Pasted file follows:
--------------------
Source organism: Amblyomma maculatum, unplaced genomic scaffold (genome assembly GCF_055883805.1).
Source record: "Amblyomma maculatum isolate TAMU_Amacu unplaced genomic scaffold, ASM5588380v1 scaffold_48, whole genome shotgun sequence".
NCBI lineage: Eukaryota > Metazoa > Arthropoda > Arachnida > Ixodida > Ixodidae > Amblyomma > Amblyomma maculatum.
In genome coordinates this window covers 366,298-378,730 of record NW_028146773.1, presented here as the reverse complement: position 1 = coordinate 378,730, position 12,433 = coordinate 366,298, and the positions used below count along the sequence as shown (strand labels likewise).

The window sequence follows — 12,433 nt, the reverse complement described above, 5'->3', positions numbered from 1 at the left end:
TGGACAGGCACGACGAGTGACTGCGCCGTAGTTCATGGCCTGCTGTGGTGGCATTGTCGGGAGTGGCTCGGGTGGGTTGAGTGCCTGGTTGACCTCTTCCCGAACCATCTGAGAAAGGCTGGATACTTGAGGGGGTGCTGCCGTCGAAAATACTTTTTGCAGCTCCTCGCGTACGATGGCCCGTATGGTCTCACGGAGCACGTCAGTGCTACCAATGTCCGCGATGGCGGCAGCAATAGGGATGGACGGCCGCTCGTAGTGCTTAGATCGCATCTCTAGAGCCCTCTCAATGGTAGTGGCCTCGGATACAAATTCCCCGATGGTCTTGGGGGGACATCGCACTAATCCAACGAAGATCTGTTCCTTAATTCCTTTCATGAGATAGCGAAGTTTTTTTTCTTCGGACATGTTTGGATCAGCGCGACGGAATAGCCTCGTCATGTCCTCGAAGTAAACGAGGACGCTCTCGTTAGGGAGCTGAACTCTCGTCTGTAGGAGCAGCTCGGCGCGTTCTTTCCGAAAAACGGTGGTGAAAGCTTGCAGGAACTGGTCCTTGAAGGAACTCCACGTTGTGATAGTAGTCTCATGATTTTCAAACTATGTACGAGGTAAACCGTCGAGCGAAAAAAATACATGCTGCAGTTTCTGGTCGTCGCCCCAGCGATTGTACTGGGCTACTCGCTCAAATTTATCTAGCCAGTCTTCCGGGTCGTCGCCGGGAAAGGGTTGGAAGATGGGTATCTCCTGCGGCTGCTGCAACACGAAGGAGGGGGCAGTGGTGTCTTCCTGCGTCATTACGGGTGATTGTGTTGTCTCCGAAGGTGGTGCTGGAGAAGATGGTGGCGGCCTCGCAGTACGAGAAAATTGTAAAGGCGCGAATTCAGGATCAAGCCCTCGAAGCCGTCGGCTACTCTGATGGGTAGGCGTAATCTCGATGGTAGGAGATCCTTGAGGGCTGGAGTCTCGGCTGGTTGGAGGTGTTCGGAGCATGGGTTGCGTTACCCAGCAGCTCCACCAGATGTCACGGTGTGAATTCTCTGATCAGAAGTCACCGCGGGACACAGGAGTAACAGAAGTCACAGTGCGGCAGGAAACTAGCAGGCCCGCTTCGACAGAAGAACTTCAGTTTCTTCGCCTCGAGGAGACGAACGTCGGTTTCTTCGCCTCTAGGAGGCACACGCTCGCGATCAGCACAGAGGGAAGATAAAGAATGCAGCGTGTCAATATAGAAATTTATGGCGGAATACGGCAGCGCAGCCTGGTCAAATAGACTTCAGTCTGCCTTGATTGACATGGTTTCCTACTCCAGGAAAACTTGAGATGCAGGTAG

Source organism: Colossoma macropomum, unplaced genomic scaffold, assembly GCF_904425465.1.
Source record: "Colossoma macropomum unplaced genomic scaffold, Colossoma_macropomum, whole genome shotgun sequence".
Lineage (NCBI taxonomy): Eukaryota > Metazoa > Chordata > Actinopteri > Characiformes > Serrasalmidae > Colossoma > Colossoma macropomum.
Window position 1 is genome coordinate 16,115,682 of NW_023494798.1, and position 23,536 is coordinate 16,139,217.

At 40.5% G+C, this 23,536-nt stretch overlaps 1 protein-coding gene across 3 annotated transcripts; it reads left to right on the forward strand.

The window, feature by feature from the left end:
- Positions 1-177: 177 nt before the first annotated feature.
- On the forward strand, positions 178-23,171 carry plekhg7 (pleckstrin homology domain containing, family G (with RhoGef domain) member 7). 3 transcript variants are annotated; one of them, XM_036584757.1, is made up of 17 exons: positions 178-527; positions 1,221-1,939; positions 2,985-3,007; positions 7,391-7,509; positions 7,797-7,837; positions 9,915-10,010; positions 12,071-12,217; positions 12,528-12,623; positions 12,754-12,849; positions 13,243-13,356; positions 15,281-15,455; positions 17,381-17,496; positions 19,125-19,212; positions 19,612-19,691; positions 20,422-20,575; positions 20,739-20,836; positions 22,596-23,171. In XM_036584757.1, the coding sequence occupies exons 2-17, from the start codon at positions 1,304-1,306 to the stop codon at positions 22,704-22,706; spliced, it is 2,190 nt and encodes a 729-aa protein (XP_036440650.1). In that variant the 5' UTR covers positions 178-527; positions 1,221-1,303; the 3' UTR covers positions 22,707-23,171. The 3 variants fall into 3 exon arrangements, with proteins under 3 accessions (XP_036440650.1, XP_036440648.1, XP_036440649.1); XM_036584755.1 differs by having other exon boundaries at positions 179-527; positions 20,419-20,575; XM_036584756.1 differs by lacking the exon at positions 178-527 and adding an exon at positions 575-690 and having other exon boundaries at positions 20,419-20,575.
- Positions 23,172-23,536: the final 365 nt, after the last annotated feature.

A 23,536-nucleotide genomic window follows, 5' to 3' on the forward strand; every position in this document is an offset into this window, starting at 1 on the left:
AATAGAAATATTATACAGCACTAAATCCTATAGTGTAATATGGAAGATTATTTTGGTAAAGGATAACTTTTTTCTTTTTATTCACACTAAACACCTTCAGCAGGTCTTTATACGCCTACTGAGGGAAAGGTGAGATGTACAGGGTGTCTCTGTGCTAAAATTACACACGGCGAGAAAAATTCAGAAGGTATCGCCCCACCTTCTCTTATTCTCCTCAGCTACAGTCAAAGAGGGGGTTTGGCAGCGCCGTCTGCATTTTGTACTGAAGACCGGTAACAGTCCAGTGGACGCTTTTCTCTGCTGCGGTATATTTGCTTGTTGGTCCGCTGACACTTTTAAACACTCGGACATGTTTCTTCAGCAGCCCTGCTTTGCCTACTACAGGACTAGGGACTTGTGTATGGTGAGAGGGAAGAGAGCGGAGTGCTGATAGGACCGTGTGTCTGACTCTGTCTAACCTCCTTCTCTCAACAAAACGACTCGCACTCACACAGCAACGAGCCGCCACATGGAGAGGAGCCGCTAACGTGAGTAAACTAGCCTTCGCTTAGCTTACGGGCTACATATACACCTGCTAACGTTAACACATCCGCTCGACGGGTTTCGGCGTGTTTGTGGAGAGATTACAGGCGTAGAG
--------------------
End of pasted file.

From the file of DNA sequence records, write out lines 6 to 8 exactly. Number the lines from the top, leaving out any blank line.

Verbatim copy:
TGGACAGGCACGACGAGTGACTGCGCCGTAGTTCATGGCCTGCTGTGGTGGCATTGTCGGGAGTGGCTCGGGTGGGTTGAGTGCCTGGTTGACCTCTTCCCGAACCATCTGAGAAAGGCTGGATACTTGAGGGGGTGCTGCCGTCGAAAATACTTTTTGCAGCTCCTCGCGTACGATGGCCCGTATGGTCTCACGGAGCACGTCAGTGCTACCAATGTCCGCGATGGCGGCAGCAATAGGGATGGACGGCCGCTCGTAGTGCTTAGATCGCATCTCTAGAGCCCTCTCAATGGTAGTGGCCTCGGATACAAATTCCCCGATGGTCTTGGGGGGACATCGCACTAATCCAACGAAGATCTGTTCCTTAATTCCTTTCATGAGATAGCGAAGTTTTTTTTCTTCGGACATGTTTGGATCAGCGCGACGGAATAGCCTCGTCATGTCCTCGAAGTAAACGAGGACGCTCTCGTTAGGGAGCTGAACTCTCGTCTGTAGGAGCAGCTCGGCGCGTTCTTTCCGAAAAACGGTGGTGAAAGCTTGCAGGAACTGGTCCTTGAAGGAACTCCACGTTGTGATAGTAGTCTCATGATTTTCAAACTATGTACGAGGTAAACCGTCGAGCGAAAAAAATACATGCTGCAGTTTCTGGTCGTCGCCCCAGCGATTGTACTGGGCTACTCGCTCAAATTTATCTAGCCAGTCTTCCGGGTCGTCGCCGGGAAAGGGTTGGAAGATGGGTATCTCCTGCGGCTGCTGCAACACGAAGGAGGGGGCAGTGGTGTCTTCCTGCGTCATTACGGGTGATTGTGTTGTCTCCGAAGGTGGTGCTGGAGAAGATGGTGGCGGCCTCGCAGTACGAGAAAATTGTAAAGGCGCGAATTCAGGATCAAGCCCTCGAAGCCGTCGGCTACTCTGATGGGTAGGCGTAATCTCGATGGTAGGAGATCCTTGAGGGCTGGAGTCTCGGCTGGTTGGAGGTGTTCGGAGCATGGGTTGCGTTACCCAGCAGCTCCACCAGATGTCACGGTGTGAATTCTCTGATCAGAAGTCACCGCGGGACACAGGAGTAACAGAAGTCACAGTGCGGCAGGAAACTAGCAGGCCCGCTTCGACAGAAGAACTTCAGTTTCTTCGCCTCGAGGAGACGAACGTCGGTTTCTTCGCCTCTAGGAGGCACACGCTCGCGATCAGCACAGAGGGAAGATAAAGAATGCAGCGTGTCAATATAGAAATTTATGGCGGAATACGGCAGCGCAGCCTGGTCAAATAGACTTCAGTCTGCCTTGATTGACATGGTTTCCTACTCCAGGAAAACTTGAGATGCAGGTAG

Source organism: Colossoma macropomum, unplaced genomic scaffold, assembly GCF_904425465.1.
Source record: "Colossoma macropomum unplaced genomic scaffold, Colossoma_macropomum, whole genome shotgun sequence".